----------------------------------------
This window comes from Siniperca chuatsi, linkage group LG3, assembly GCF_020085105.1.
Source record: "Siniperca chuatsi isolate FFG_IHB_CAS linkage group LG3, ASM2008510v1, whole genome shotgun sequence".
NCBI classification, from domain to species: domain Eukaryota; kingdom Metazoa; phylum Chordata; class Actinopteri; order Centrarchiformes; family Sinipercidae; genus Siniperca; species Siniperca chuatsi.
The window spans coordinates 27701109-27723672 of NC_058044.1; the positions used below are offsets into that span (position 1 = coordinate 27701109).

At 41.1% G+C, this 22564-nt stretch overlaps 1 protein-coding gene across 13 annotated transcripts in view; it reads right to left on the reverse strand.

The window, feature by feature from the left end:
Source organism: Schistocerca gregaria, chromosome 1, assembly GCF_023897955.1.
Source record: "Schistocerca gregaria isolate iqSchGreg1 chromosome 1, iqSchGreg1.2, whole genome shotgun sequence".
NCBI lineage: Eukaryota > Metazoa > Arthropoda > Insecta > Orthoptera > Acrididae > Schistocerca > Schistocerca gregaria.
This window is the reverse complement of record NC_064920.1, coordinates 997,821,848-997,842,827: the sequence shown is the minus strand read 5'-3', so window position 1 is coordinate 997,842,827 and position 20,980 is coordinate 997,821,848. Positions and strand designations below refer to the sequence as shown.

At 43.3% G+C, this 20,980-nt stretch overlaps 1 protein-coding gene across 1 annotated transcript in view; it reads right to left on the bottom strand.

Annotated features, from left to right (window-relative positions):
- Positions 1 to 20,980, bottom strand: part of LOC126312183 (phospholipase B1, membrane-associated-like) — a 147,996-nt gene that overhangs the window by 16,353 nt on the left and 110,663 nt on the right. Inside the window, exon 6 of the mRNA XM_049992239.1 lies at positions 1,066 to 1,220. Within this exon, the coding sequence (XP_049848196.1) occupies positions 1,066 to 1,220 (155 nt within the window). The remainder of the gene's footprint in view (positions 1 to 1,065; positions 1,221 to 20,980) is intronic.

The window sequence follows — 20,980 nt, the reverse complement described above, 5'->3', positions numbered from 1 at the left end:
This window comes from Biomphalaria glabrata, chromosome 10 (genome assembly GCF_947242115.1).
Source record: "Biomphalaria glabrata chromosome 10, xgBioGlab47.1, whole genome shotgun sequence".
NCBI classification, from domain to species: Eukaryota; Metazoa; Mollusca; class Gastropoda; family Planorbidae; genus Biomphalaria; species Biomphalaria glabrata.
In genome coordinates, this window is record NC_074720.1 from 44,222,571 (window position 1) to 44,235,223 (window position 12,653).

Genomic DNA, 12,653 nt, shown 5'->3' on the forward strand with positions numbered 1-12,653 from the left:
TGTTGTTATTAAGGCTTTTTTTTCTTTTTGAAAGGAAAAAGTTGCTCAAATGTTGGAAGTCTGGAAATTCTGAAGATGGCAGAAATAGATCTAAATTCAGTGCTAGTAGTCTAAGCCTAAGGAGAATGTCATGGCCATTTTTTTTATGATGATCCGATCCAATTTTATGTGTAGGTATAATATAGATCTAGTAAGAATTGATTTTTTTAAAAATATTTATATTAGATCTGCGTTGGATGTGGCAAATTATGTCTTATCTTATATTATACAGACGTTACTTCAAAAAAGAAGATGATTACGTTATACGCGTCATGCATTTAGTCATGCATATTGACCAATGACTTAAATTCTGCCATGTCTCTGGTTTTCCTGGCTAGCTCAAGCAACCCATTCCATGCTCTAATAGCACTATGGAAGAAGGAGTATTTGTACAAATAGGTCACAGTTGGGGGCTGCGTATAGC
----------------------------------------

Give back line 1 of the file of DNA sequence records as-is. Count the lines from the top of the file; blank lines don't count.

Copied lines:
This window comes from Siniperca chuatsi, linkage group LG3, assembly GCF_020085105.1.